• Despite the enormous amount of work involved in the treatment of BCC, there has been very little good-quality research on the efficacy of the treatment modalities used.
• Surgery and radiotherapy appear to be the most effective treatments. Other treatments might have some use, but none has been compared with surgery.
• The majority studies have been performed on low-risk BCCs, the results of which are probably not applicable to tumours of the morphoeic type shown in Figure 26.3. Specific trials or subgroup analyses are required for morphoeic tumours.
• Cryotherapy, although convenient and less expensive than surgery or radiotherapy, does not have better cure rates than surgery or radiotherapy (especially for lesions >2 cm). Cosmetic effect is better for surgery and comparable for radiotherapy.
• If cryosurgery is to be used, two freeze-thaw cycles are recommended for nodular and superficial facial lesions (Figures 26.1 and 26.2) if cure rates approaching equivalence to that of formal excision or radiotherapy are to be achieved.
• An RCT of PDT versus surgery is needed.
• Further studies for all of the interferon treatments and PDT that demonstrate greater efficacy are needed before they can be recommended.
• Broadband halogen light source may give cure rates and cosmetic outcome similar to laser light PDT with possible benefits of reduced costs, increased safety and ease of use.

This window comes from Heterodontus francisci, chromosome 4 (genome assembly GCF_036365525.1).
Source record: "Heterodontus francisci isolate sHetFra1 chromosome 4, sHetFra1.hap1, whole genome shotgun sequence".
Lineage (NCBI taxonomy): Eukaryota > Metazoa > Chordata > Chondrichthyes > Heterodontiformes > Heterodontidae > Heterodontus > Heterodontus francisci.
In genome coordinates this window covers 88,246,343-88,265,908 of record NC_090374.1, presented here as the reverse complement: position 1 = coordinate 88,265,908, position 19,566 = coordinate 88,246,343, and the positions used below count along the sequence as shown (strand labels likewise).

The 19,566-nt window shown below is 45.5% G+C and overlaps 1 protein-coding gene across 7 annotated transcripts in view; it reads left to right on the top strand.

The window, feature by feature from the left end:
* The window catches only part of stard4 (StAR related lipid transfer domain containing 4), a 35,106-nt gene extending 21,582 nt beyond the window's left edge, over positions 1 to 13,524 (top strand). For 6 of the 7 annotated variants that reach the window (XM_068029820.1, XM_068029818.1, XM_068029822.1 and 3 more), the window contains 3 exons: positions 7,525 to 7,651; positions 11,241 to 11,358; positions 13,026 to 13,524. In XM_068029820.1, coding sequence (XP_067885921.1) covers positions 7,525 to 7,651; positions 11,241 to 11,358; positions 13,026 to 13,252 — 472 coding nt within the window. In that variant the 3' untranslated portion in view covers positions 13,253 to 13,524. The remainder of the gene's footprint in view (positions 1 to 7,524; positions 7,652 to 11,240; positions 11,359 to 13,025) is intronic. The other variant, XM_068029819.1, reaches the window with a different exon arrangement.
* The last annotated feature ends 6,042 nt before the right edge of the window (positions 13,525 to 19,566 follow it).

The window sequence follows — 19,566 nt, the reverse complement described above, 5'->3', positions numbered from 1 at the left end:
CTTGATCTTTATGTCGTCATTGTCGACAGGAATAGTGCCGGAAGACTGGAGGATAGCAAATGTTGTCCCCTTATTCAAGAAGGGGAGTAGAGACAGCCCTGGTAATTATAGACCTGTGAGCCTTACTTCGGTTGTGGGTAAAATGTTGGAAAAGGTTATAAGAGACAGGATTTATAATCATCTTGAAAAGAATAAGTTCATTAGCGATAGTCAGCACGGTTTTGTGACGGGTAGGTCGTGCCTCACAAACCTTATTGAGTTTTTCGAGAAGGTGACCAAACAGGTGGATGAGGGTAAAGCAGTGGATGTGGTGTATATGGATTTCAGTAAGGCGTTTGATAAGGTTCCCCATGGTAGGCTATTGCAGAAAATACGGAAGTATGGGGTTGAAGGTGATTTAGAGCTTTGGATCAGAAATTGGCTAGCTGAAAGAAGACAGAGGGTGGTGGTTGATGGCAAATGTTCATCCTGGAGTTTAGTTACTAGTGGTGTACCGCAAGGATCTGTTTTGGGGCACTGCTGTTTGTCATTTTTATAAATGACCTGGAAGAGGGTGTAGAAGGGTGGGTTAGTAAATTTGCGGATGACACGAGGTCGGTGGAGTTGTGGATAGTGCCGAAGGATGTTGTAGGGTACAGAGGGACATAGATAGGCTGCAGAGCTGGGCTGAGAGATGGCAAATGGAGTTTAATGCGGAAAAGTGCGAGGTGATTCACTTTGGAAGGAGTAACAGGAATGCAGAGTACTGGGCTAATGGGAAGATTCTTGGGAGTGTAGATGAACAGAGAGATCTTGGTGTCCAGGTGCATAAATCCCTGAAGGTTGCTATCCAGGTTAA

• The efficacy of interferon alfa has not been directly compared with standard surgical treatment; inteferons are associated with significant side-effects, which may overshadow their usefulness, especially in the elderly. Interferon therapy requires several clinic visits.
• Increased short-term eradication of BCC using 5-FU in a phosphatidyl choline based vehicle to increase penetration should be compared with surgery, with long-term follow up.
• Preliminary studies suggest a high success rate (87-88%) for imiquimod in the treatment of superficial BCC using a once-daily regimen for 6 weeks and a useful (76%) treatment response when treating nodular BCC for 12 weeks. These results need to be confirmed in a long-term study (3-5 years) with excision surgery as a comparator.
• Studies comparing excision with predetermined margins versus Mohs' micrographic surgery in high-risk tumours would be useful.
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